Dangerous Knowledge: Genetic Engineering

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Some knowledge can be dangerous. The recent surge in technological advancements makes this evident, as new methods of improving human life through science loom on the horizon. Even today, some methods of altering an organism’s genetic makeup exist, becoming more and more advanced with each day. Such knowledge holds power, and if people use it in the wrong ways, it can mean dire consequences. But while powerful, not all knowledge means danger. There can be much benefit to gain from new techniques, such as the ability to alter the human genome. But even then, many question the morals of genetic experimentation, and some want to rid the world of it completely. Should questionable ethics be grounds to stop research in this particular field? Most definitely not. Modern scientific progress, such as genetic engineering could solve many of the problems that humans face daily.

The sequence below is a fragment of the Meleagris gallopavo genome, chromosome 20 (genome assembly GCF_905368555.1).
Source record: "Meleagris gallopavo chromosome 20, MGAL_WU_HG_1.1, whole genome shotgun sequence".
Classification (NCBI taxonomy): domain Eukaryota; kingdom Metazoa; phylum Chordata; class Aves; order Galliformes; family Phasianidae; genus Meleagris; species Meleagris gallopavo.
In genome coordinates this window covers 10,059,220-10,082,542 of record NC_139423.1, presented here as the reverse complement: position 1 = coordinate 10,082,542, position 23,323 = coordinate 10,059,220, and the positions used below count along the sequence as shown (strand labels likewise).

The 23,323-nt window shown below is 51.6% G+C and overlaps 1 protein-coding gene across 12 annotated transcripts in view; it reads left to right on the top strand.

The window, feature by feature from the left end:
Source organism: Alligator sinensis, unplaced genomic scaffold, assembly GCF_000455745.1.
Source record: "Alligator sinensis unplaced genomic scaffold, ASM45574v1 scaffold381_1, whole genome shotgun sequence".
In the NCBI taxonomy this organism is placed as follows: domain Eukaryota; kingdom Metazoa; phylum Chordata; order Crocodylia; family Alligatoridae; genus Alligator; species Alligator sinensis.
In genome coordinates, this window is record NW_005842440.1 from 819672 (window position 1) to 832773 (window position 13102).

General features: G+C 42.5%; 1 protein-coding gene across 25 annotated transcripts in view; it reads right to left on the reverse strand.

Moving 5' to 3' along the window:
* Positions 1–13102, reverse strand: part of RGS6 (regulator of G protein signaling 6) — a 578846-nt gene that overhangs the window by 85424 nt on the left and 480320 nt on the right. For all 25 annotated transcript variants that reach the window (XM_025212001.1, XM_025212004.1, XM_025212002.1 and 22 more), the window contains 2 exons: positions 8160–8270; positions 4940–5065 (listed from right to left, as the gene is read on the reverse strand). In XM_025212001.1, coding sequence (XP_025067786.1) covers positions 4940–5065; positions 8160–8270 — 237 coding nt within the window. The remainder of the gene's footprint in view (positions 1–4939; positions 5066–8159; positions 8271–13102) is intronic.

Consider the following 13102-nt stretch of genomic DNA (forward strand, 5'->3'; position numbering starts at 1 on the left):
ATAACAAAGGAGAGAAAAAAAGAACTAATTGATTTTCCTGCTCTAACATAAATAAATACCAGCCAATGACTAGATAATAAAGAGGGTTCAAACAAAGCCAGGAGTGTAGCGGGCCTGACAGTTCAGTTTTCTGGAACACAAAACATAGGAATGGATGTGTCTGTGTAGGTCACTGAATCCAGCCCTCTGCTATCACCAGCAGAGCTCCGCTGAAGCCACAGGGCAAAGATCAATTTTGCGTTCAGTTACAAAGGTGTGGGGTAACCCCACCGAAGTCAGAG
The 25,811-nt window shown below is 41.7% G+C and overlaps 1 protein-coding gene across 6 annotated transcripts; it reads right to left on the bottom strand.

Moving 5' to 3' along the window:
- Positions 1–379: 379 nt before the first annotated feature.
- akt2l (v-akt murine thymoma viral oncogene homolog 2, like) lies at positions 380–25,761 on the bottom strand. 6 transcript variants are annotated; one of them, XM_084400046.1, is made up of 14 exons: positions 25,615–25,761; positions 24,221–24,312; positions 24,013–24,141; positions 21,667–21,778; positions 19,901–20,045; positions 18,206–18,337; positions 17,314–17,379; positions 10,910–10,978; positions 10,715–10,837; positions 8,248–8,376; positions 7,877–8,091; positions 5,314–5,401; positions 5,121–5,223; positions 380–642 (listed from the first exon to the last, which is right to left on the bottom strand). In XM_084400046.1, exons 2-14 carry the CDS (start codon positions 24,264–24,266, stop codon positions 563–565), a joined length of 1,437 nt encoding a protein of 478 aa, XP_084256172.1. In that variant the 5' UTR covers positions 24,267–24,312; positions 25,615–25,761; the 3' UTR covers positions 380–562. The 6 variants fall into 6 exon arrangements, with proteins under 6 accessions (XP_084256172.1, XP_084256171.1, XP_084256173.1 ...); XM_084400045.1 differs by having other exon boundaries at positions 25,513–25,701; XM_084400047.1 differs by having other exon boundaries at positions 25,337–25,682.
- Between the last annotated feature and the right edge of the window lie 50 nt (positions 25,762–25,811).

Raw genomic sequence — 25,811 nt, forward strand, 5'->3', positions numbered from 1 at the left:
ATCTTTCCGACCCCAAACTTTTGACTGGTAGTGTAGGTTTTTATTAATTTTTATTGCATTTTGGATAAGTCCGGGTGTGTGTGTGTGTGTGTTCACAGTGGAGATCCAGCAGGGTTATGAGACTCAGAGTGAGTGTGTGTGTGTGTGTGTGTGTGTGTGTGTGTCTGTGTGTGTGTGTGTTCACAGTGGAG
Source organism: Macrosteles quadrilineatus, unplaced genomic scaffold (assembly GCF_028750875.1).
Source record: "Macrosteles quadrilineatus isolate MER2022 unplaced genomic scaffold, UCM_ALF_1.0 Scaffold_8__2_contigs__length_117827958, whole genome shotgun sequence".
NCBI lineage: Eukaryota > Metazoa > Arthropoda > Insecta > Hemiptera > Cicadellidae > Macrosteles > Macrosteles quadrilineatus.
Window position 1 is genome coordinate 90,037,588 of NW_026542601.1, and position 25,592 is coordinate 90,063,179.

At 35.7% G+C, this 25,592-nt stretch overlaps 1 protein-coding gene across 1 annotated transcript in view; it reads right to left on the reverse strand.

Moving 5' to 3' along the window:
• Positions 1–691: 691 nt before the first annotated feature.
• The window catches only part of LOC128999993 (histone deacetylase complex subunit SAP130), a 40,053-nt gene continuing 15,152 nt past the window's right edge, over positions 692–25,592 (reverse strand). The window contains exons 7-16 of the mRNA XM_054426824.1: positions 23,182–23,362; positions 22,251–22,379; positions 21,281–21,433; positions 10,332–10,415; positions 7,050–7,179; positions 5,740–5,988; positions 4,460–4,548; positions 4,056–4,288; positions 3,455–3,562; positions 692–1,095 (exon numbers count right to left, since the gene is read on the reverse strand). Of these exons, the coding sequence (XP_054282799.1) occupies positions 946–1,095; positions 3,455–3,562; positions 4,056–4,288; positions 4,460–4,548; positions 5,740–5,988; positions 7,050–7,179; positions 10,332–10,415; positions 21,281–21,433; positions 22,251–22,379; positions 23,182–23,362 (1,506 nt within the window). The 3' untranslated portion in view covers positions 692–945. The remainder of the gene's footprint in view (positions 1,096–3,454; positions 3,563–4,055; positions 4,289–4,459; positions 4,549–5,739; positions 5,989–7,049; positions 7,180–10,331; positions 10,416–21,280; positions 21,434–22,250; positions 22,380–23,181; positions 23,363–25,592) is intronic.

Genetic Engineering refers to the study of manually adding new DNA into an organism, usually to attain traits that would not normally be found in it. DNA molecules act as a basic building block to every organism. DNA could also be referred to as an enormous cookbook, with individual genes being recipes for different items. When a new gene, or recipe, becomes introduced, the host body makes the trait expressed by the new protein. Today, scientists use this method for any number of projects, ranging from creating plants with natural pesticides all the way to glow-in-the-dark cats. One of the most important and controversial experiments in genetic engineering is the ability to alter a human’s genetic makeup in order to cure diseases, even before birth. A major technique in this form of genetic engineering is CRISPR, or, “clustered regularly interspaced short palindrom...

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